Browsing named entities in D. H. Hill, Jr., Confederate Military History, a library of Confederate States Military History: Volume 4, North Carolina (ed. Clement Anselm Evans). You can also browse the collection for O. Jennings Wise or search for O. Jennings Wise in all documents.

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umbers, the moment the redoubt was flanked, I considered the island lost. The struggle could have been protracted and the small body of brave men, which had been held in reserve, might have been brought up into the open space to receive the fire of the overwhelming force on our flank, which was under cover of trees; but they would have been sacrificed without the smallest hope of a successful result. The loss of the Confederates was 23 killed and 62 wounded; among the killed were Capt. O. Jennings Wise, and Lieutenants Selden and Munroe. The Federal loss was, killed, 37, wounded, 214. Colonel Shaw surrendered about 2,000 men, including his sick. The difference between this force and his reported effectives comes from the fact, that, after the main battle, the Second North Carolina battalion (eight companies) and Major Fry with four companies of the Forty-sixth Virginia arrived on the island and were included in the surrender. When the Confederate vessels retreated from Roanoke
ay Smith as long as possible, and then sullenly withdrew inside the main works. At this time General Beauregard had only Wise's brigade, 2,400 strong, and Dearing's cavalry, within the lines. Smith's attack met a heavy loss, but carried the line oches, and were ready for their share of hard fighting on the 16th. From the extreme right of the Confederate line held by Wise, to the left held by Hoke, was about five miles, so the men in gray had an attenuated line in these works. The engineers divisions of Hoke, Johnson and Mahone were in the trenches. The mine was under Johnson's portion of the fortifications. Wise was on Elliott's right, Ransom's brigade under Colonel McAfee (Ransom being wounded) on his left. Hill's corps, and most of the Seventeenth North Carolina and Forty-ninth Carolina. . . drove back the charge along the trenches. On the right, Wise's men joined Elliott in grim resistance. The Sixty-first North Carolina regiment, sent by General Hoke to reinforce the t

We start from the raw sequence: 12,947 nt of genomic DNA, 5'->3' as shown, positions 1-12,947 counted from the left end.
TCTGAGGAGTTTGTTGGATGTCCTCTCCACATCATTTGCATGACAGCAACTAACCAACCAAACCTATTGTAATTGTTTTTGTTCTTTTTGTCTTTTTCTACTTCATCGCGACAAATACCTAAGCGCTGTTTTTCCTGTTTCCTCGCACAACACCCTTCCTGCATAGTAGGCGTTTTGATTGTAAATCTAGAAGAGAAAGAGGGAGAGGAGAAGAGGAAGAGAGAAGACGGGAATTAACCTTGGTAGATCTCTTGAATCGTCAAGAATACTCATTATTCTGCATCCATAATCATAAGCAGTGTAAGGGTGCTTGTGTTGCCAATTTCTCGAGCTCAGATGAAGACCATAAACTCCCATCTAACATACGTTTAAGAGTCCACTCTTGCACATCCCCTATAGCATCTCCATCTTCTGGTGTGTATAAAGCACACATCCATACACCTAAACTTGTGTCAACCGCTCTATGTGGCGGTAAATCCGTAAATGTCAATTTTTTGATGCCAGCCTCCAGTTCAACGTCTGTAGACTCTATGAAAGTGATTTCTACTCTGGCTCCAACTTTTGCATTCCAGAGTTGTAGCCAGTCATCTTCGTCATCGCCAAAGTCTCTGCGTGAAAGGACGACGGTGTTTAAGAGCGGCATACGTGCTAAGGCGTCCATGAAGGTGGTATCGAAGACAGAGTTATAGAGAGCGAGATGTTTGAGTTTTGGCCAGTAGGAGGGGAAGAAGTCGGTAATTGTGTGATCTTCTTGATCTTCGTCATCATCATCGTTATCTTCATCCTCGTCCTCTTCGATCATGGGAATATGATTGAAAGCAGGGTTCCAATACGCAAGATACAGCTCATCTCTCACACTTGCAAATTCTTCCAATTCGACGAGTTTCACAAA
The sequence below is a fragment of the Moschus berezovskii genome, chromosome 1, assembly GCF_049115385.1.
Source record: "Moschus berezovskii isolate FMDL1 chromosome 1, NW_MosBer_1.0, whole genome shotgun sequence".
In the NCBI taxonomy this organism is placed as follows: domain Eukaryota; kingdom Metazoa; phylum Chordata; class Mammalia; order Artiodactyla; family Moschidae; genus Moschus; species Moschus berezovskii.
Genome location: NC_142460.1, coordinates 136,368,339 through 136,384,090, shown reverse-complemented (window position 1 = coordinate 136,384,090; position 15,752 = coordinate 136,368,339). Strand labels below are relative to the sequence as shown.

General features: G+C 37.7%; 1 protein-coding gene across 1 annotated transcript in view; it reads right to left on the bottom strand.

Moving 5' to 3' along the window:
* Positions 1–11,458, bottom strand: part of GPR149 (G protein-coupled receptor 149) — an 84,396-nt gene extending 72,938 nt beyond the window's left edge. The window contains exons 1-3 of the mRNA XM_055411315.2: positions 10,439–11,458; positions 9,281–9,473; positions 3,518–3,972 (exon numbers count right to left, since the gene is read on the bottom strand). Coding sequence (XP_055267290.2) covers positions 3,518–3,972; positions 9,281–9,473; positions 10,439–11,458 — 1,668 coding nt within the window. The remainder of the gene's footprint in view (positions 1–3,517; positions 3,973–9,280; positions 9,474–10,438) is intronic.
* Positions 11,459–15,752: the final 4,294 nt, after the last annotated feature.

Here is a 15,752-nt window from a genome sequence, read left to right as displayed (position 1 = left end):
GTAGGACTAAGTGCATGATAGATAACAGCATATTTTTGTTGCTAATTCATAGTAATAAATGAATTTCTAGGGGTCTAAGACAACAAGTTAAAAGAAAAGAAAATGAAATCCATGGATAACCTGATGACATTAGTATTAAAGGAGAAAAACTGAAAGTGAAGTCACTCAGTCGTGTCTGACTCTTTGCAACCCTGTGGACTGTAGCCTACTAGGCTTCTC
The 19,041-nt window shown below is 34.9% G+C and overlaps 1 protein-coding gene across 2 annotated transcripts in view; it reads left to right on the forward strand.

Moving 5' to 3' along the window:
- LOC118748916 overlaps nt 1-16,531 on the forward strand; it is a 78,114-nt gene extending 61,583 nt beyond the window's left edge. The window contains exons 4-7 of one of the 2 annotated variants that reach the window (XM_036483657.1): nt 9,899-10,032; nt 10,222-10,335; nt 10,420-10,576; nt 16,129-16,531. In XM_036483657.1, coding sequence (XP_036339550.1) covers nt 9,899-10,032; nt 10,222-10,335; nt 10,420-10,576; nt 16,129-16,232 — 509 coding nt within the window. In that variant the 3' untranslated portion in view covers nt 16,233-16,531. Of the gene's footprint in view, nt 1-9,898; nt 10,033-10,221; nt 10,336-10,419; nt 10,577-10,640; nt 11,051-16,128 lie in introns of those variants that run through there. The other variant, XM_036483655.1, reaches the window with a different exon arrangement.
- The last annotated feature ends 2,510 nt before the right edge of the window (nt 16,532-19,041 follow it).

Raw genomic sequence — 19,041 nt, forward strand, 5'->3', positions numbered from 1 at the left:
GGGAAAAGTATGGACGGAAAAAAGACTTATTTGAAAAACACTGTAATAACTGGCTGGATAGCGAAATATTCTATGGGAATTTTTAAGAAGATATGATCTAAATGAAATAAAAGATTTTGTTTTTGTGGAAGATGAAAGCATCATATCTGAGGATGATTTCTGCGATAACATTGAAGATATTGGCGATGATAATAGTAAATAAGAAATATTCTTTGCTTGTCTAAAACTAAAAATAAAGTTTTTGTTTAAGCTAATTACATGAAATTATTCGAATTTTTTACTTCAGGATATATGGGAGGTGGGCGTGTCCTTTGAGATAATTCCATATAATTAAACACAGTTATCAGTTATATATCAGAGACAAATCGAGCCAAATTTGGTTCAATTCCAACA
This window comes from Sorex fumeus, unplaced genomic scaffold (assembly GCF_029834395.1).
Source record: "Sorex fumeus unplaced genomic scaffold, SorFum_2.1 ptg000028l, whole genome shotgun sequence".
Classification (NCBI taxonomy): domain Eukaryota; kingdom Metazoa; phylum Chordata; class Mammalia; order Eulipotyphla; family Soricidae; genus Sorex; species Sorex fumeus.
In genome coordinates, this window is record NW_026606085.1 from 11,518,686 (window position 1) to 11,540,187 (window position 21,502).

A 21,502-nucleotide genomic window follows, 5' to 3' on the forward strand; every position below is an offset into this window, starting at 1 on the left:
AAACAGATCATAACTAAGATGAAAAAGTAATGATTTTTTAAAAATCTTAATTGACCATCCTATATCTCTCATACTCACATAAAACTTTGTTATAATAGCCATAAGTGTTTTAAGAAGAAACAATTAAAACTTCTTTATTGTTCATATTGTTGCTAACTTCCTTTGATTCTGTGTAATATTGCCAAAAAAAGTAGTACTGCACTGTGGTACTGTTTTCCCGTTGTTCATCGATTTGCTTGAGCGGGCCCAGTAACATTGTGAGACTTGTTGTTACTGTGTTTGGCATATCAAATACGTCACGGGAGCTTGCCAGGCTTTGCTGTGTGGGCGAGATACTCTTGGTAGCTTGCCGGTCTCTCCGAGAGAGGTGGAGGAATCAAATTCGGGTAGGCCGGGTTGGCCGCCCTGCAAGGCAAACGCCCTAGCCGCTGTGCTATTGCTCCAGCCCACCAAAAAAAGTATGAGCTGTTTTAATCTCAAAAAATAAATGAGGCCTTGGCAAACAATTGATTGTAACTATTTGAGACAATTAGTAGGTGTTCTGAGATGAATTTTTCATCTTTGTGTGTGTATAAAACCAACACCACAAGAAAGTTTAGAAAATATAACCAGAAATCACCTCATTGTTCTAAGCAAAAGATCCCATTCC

Gettysburg campaign, and in the latter part of July defeated the enemy's advance toward Weldon. He continued to serve in North Carolina during 1863, participated in the capture of Plymouth, defeated the enemy at Suffolk March 9, 1864, and then fought with Beauregard before Petersburg, with Longstreet on the north side of the James, and in Bushrod Johnson's division on the Crater line. During the latter part of 1864 he was in command of this division, comprising his own brigade and those of Wise, Gracie and Wallace. In the famous assault upon the Federal works on Hare's hill, March 25, 1865, he commanded two brigades, whose service was particularly complimented by General Lee. He was again in battle at Five Forks, and finally surrendered with Lee at Appomattox. After the close of hostilities he resumed the practice of law and engaged in planting, until 1872, when he was elected to the United States Senate, where he served by re-election a continuous period of twenty-four years. As